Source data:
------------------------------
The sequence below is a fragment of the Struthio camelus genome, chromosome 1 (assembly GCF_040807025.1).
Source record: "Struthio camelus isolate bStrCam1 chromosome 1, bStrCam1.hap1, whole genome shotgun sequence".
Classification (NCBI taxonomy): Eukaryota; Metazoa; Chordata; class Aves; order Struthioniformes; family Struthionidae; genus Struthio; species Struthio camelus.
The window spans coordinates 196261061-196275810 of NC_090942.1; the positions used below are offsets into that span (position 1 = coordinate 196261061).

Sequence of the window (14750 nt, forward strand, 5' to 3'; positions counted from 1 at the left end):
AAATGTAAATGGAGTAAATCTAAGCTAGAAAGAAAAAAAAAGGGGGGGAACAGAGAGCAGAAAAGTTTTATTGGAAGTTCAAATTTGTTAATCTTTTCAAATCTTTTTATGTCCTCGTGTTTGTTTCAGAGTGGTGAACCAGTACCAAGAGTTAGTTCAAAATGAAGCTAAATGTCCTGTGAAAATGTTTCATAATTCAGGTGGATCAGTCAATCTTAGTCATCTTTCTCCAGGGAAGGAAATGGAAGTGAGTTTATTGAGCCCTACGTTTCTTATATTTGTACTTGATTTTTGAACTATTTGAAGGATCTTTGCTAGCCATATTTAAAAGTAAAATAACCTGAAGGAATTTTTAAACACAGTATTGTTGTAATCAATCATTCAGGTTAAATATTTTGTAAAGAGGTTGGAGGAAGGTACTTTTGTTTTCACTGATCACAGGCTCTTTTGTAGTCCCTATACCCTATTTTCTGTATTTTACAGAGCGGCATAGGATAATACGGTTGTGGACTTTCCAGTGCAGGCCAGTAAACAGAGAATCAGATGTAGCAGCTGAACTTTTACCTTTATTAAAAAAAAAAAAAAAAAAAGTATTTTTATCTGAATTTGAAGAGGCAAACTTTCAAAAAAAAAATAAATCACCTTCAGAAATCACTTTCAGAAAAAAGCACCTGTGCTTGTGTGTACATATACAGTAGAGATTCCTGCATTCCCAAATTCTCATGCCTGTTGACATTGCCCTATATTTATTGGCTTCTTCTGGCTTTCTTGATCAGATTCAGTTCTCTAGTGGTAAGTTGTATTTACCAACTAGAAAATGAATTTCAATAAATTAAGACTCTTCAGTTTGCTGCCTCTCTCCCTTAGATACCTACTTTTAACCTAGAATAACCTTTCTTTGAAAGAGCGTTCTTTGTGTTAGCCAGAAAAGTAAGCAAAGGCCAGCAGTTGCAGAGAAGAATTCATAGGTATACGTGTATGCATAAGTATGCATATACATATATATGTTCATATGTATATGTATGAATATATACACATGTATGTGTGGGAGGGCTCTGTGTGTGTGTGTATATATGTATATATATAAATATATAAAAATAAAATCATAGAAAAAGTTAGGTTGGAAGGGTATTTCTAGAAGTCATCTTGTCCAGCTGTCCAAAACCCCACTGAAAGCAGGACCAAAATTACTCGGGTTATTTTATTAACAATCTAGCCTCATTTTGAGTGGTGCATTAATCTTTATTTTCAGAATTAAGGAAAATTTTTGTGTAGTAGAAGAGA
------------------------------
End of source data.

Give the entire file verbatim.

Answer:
The sequence below is a fragment of the Struthio camelus genome, chromosome 1 (assembly GCF_040807025.1).
Source record: "Struthio camelus isolate bStrCam1 chromosome 1, bStrCam1.hap1, whole genome shotgun sequence".
Classification (NCBI taxonomy): Eukaryota; Metazoa; Chordata; class Aves; order Struthioniformes; family Struthionidae; genus Struthio; species Struthio camelus.
The window spans coordinates 196261061-196275810 of NC_090942.1; the positions used below are offsets into that span (position 1 = coordinate 196261061).

Sequence of the window (14750 nt, forward strand, 5' to 3'; positions counted from 1 at the left end):
AAATGTAAATGGAGTAAATCTAAGCTAGAAAGAAAAAAAAAGGGGGGGAACAGAGAGCAGAAAAGTTTTATTGGAAGTTCAAATTTGTTAATCTTTTCAAATCTTTTTATGTCCTCGTGTTTGTTTCAGAGTGGTGAACCAGTACCAAGAGTTAGTTCAAAATGAAGCTAAATGTCCTGTGAAAATGTTTCATAATTCAGGTGGATCAGTCAATCTTAGTCATCTTTCTCCAGGGAAGGAAATGGAAGTGAGTTTATTGAGCCCTACGTTTCTTATATTTGTACTTGATTTTTGAACTATTTGAAGGATCTTTGCTAGCCATATTTAAAAGTAAAATAACCTGAAGGAATTTTTAAACACAGTATTGTTGTAATCAATCATTCAGGTTAAATATTTTGTAAAGAGGTTGGAGGAAGGTACTTTTGTTTTCACTGATCACAGGCTCTTTTGTAGTCCCTATACCCTATTTTCTGTATTTTACAGAGCGGCATAGGATAATACGGTTGTGGACTTTCCAGTGCAGGCCAGTAAACAGAGAATCAGATGTAGCAGCTGAACTTTTACCTTTATTAAAAAAAAAAAAAAAAAAAGTATTTTTATCTGAATTTGAAGAGGCAAACTTTCAAAAAAAAAATAAATCACCTTCAGAAATCACTTTCAGAAAAAAGCACCTGTGCTTGTGTGTACATATACAGTAGAGATTCCTGCATTCCCAAATTCTCATGCCTGTTGACATTGCCCTATATTTATTGGCTTCTTCTGGCTTTCTTGATCAGATTCAGTTCTCTAGTGGTAAGTTGTATTTACCAACTAGAAAATGAATTTCAATAAATTAAGACTCTTCAGTTTGCTGCCTCTCTCCCTTAGATACCTACTTTTAACCTAGAATAACCTTTCTTTGAAAGAGCGTTCTTTGTGTTAGCCAGAAAAGTAAGCAAAGGCCAGCAGTTGCAGAGAAGAATTCATAGGTATACGTGTATGCATAAGTATGCATATACATATATATGTTCATATGTATATGTATGAATATATACACATGTATGTGTGGGAGGGCTCTGTGTGTGTGTGTATATATGTATATATATAAATATATAAAAATAAAATCATAGAAAAAGTTAGGTTGGAAGGGTATTTCTAGAAGTCATCTTGTCCAGCTGTCCAAAACCCCACTGAAAGCAGGACCAAAATTACTCGGGTTATTTTATTAACAATCTAGCCTCATTTTGAGTGGTGCATTAATCTTTATTTTCAGAATTAAGGAAAATTTTTGTGTAGTAGAAGAGA